Canning Beets and Playing Science

All sorts of everyday things become science, if you play with it. And really, that’s how people (including kids) get comfortable with it. It just happens all the time when you feel like it. Most people can happily correct a grammar mistake or a misspelling. But do you play math? Or science? For fun?

The kids’ grandmother often comes over in the middle of the week to cook with us. Sometimes we make marmalade or jam and the extra hands make it easier. We made 25 pounds of chili this week so there’s plenty to freeze. The kids get to practice using knives and measuring things, and we get lots of tasty food.

Last week we pickled beets. You have to boil the beets for a while to
get them soft, and you end up with cups and cups of beet-stained water.

It reminded me of when we boiled red cabbage to get the juice, which is a great indicator for pH. (That is, the juice changes color depending on whether it is mixed with an acid or base.) So, I sent the kids off to play with some pipettes, test tubes, vinegar, and baking soda.



Here is a picture of me showing the kids how it’s done. (Back long, long ago, your mom was a scientist…)

They had fun making their little volcanoes explode, and we got talk talk about what acids and bases are. We discussed the chemical structure and tested all sorts of liquids around the house to determine if they are acids or bases.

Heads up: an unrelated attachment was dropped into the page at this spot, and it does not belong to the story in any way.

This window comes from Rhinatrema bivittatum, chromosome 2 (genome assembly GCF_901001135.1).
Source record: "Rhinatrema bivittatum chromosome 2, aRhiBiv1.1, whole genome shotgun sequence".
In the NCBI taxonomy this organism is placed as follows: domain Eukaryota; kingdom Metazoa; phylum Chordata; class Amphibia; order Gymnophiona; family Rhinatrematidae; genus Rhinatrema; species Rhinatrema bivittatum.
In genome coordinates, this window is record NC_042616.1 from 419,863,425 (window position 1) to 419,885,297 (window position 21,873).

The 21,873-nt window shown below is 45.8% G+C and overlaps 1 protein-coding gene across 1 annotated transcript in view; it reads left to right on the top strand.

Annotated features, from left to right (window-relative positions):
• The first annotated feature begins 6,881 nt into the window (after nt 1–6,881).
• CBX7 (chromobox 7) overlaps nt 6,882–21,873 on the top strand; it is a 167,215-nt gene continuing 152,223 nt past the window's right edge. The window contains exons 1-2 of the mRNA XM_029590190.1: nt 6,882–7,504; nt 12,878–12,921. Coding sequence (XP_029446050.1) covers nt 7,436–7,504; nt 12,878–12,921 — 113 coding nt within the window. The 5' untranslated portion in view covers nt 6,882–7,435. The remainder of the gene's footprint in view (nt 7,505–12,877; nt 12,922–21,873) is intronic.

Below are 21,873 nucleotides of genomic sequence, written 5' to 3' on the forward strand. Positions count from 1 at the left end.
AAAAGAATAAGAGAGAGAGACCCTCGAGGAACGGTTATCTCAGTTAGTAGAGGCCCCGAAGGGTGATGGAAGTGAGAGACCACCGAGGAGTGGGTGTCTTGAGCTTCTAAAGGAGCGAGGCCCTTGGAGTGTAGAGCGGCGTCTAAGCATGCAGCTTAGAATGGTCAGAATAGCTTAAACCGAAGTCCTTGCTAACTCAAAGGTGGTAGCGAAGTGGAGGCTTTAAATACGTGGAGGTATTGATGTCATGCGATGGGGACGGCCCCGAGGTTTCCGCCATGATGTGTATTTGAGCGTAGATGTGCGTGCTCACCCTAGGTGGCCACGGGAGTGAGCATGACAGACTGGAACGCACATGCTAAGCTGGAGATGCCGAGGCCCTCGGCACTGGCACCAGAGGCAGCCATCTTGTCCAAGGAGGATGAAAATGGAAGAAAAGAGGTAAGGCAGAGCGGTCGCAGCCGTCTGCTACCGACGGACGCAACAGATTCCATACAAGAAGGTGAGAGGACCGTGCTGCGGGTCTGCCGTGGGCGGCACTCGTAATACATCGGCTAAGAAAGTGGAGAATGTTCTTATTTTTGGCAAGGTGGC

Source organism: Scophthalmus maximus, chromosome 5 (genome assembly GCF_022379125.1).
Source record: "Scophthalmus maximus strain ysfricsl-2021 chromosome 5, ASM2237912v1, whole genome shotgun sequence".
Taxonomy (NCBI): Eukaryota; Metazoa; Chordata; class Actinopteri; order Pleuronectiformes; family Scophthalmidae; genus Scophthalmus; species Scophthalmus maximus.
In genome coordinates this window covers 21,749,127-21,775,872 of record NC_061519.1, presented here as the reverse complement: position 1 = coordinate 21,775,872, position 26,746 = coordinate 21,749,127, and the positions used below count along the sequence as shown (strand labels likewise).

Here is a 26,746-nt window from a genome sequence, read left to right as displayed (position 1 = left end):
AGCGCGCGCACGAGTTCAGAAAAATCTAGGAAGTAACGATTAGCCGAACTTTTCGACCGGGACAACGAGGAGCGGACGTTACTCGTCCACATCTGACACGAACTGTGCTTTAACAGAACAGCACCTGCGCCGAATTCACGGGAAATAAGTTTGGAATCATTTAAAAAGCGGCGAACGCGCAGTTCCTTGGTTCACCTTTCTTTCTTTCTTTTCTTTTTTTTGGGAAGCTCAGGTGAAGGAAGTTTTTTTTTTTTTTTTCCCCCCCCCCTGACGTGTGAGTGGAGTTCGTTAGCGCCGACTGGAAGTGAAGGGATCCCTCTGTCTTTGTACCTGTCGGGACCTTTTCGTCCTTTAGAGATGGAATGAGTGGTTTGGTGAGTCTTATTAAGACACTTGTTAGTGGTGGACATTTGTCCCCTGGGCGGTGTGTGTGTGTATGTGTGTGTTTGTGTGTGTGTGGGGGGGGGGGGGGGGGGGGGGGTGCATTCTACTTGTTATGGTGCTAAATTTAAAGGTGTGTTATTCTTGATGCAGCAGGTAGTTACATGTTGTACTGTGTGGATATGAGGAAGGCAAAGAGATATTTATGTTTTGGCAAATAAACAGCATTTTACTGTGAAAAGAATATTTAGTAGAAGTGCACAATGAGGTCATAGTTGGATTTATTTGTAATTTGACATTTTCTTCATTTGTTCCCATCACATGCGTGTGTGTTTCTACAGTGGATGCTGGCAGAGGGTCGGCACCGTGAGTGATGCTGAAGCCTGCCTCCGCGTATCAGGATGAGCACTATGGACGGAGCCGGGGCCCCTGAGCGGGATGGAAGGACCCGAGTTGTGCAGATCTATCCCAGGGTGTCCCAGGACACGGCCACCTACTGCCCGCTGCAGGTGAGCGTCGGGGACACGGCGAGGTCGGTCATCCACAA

Some examples are lemon juice, Formula 409, dish soap, and mustard. I also showed them that turmeric is a good indicator, it just takes about 15 minutes for the color change to show up.

Then, while we were waiting for the beets to process, we used the beet juice and our acids and bases to make pretty designs on paper and paper towels. Suddenly it’s art time!We also tried dying an egg, and talked about the history of dyes.

So, spontaneously, a project about food became science, art, and social studies. It already contained math, since you need to do a lot of measuring and timing of things. Then we went outside and played in the snow.

(Thank you, Anne Kearns, for the great photos! :D)

The next week we went to Mount Vernon (or Mount Vermin as the 5 year
old called it) and the 8 year old bought a souvenir quill and ink well.
We made ink out of coffee grounds, tea, and also tried the beet juice
left over from the week before. It made pretty good ink, though it ended
up fading from the gorgeous magenta to a boring brown color.

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